Heather Taylor interviews Sherry White, Showrunner of CBC's Little Dog about writing room tips, breaking into television and more!
In our next installment of our Running the Show series, featuring interviews with showrunners, we spoke with Sherry White at the Toronto Screenwriting Conference. Sherry is a writer and filmmaker based in Canada. She recently finished showrunning and directing season 2 of Little Dog for CBC. Previously, she worked as an Executive Producer on ABC's drama series 10 Days in the Valley. Other recent writer credits include Frontier (Netflix/Discovery), Rookie Blue (ABC/Global), Orphan Black, and Saving Hope (CTV).
In your career, you’ve been a very successful multi-hyphenate: actor, writer, director. How do you balance all of that work and what takes priority for you?
When I was starting out, it's like there was a race going on at first. I started as an actor and then was writing to give myself opportunity to act. Then the writing got its own traction. Even in the beginning I was directing, and I wasn't making a choice. My success in one field over another made the choice for me. Even when it came to writing, I was writing features, and then TV. So it wasn't really a choice I made until I thought I couldn't juggle all this anymore. I need to focus.
I do feel it's important to learn how to master something, and choose at a certain point because you have to make yourself available. If I wanted to work in TV and learn that craft really, really well, I can't be off directing or doing theater or doing auditions and trying to act. You just can't do it and really make yourself available for what it takes to learn.
I wouldn't say that I've mastered television, but I feel like I'm quite knowledgeable in it. I can really succeed at it and I understand the craft. But I'm starting to move more into directing again. It's an extension of the storytelling, of even showrunning to a certain degree. But it's also because I have a kind of hunger to learn more and to broaden my experience. That's how I juggle it. I just go with the waves.
When you moved into directing, how did you find the difference between showrunning, where you’re the main creative voice, verses directing, where you��re the one who brings it to life?
My only experience directing where I wasn't the producer or the showrunner was when I directed a recent episode of Nurses. I wasn't sure how I would handle that because I was just dropping in. I actually loved the experience so much, I loved working with the writers to find out if what I'm feeling in the episode is what they intended. And if it is, then I’d know what ways I feel like it can be strengthened a little bit. It also informed some of my ideas about how I would shoot it. It was a really collaborative experience in that way. I didn't come into the process with ideas that I wanted to try. My ideas came to me while I was there working with what the bigger picture story was. It worked really well.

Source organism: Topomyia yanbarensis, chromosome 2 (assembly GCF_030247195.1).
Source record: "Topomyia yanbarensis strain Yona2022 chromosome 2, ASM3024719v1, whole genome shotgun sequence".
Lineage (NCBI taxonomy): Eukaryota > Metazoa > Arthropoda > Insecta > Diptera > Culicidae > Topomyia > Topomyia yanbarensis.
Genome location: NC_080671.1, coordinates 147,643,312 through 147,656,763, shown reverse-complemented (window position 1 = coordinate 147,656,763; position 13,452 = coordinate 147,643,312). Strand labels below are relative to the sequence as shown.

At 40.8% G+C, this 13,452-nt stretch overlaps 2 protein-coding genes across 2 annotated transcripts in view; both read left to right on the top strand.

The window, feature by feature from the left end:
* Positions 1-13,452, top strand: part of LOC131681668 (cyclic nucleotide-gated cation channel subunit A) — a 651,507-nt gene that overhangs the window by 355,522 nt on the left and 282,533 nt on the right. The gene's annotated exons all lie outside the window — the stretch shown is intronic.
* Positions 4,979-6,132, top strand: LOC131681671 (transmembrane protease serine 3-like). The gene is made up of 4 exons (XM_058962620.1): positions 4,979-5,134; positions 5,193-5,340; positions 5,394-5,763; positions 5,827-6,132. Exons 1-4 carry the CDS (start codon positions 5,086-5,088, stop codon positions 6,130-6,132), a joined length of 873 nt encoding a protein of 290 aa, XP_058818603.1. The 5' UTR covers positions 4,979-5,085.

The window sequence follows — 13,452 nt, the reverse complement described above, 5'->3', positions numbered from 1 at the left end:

When moving from ideas to development, what advice do you have for writers?
I develop a lot. I've helped shows get to a place where they’re green lit, but I haven't really had my own show green lit other than one Tassie Cameron and I have, but we haven't shot it yet. I'm often hired to develop as opposed to have my own idea. I think a lot of times when people are developing an idea, they spend lots of time creating the inner life of the characters and their backstory. There're just all these details that they're figuring out but not strongly figuring out the what the show is about. When somebody tells you a show idea in two sentences, you know if it's an idea that has legs. If you tell somebody your idea and they're like, I don't quite feel it, then you don't have the core of your idea.
So when you come in to develop other writer's ideas, what are you looking for personally?
I got hired to be a writer for a pilot for a show idea that somebody else had. They had several pages. I thought: what is it about this that is interesting to me? And then it dawned on me. Though it wasn't said in the document, I thought one of the characters was incredibly curious. She's an incredibly curious person. I thought about curiosity and I remember somebody said to me once that curiosity kept her young. And I loved that this character's curiosity was what made her really vibrant and exciting. It's also what got her into a lot of trouble. That was an idea I was interested in exploring: the good and the bad of a quality about a person.
I have another show that is fundamentally about trauma. How does one live with and move beyond trauma. As long as there's a question in it that I'm interested in that I don't know the full answer to and can be turned over and over in a way, then I feel like I have the beginnings of how I would pitch me to make that show.
When you are finally in a place of developing a show, what kind of people are you looking for as staff writers? What skills does a writer need to think about or things they have to bring to the table that they can start working on now to get ready for staffing?
You might be a great writer. You might have a very unique voice, and speak from a real strong outsider point of view with super quirky characters, but I might have another writer who I'm already hiring who brings that quality. Then you might not get the job. It really does depend on who else you have. For most showrunners, I think you come to every show knowing a few of the writers that you want to work with. Then it's about filling it out. For instance, I always want to make sure that I have one writer who is the kind of writer who watches every single show and is totally up on television. What's out there, what's been made, and what's going to be made. But that’s because I’m not that person.
Now I love television, and I'm not saying I don't watch television, I just don't watch as much television as I should. And there are some people who are so passionate about it that they watch it all the time. I do want to make sure that the writers I have are not all that type. Those people, as valuable as they are in the room, they're often people that are not bringing a lot of their own life experience in. But you also don't want people who are all just bringing it. I've been in rooms in Newfoundland where everybody was a character. We just sat around and gossiped and told stories about ourselves and you could never actually get work done in the room.
I also want to make sure there's diversity. I do want to make sure there are people of color in the room, but I also want to know what their voice, and point of view is. It’s about not just ticking boxes, but about finding the voices that you feel can add to your room.
What are some of the pitfalls you think that writers have come like fallen into?